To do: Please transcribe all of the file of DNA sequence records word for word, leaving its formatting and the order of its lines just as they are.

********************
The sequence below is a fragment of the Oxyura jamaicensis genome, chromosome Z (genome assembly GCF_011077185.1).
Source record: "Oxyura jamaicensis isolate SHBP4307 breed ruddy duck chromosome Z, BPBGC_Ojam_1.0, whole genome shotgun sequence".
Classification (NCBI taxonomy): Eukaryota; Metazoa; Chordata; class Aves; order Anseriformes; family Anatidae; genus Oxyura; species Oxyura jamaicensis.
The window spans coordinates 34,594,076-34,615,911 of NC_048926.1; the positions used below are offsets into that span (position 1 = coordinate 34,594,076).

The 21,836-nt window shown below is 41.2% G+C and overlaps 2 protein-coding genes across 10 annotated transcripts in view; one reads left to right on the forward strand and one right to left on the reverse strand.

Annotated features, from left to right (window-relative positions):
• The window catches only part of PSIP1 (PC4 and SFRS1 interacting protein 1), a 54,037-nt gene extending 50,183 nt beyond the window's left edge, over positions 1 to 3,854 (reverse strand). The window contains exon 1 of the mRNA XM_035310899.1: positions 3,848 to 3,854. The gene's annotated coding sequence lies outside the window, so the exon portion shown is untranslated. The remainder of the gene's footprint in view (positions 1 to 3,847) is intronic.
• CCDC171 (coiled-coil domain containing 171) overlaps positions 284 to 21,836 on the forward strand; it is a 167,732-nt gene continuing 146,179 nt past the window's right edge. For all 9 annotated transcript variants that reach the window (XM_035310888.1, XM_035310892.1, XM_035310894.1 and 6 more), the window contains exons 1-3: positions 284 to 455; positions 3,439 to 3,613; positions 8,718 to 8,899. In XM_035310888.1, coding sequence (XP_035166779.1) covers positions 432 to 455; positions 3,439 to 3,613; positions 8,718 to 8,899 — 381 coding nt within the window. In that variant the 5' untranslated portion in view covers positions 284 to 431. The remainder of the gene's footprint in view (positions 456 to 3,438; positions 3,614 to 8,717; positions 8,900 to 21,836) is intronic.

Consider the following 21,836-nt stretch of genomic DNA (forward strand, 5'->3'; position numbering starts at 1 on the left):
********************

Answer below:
The sequence below is a fragment of the Oxyura jamaicensis genome, chromosome Z (genome assembly GCF_011077185.1).
Source record: "Oxyura jamaicensis isolate SHBP4307 breed ruddy duck chromosome Z, BPBGC_Ojam_1.0, whole genome shotgun sequence".
Classification (NCBI taxonomy): Eukaryota; Metazoa; Chordata; class Aves; order Anseriformes; family Anatidae; genus Oxyura; species Oxyura jamaicensis.
The window spans coordinates 34,594,076-34,615,911 of NC_048926.1; the positions used below are offsets into that span (position 1 = coordinate 34,594,076).

The 21,836-nt window shown below is 41.2% G+C and overlaps 2 protein-coding genes across 10 annotated transcripts in view; one reads left to right on the forward strand and one right to left on the reverse strand.

Annotated features, from left to right (window-relative positions):
• The window catches only part of PSIP1 (PC4 and SFRS1 interacting protein 1), a 54,037-nt gene extending 50,183 nt beyond the window's left edge, over positions 1 to 3,854 (reverse strand). The window contains exon 1 of the mRNA XM_035310899.1: positions 3,848 to 3,854. The gene's annotated coding sequence lies outside the window, so the exon portion shown is untranslated. The remainder of the gene's footprint in view (positions 1 to 3,847) is intronic.
• CCDC171 (coiled-coil domain containing 171) overlaps positions 284 to 21,836 on the forward strand; it is a 167,732-nt gene continuing 146,179 nt past the window's right edge. For all 9 annotated transcript variants that reach the window (XM_035310888.1, XM_035310892.1, XM_035310894.1 and 6 more), the window contains exons 1-3: positions 284 to 455; positions 3,439 to 3,613; positions 8,718 to 8,899. In XM_035310888.1, coding sequence (XP_035166779.1) covers positions 432 to 455; positions 3,439 to 3,613; positions 8,718 to 8,899 — 381 coding nt within the window. In that variant the 5' untranslated portion in view covers positions 284 to 431. The remainder of the gene's footprint in view (positions 456 to 3,438; positions 3,614 to 8,717; positions 8,900 to 21,836) is intronic.

Consider the following 21,836-nt stretch of genomic DNA (forward strand, 5'->3'; position numbering starts at 1 on the left):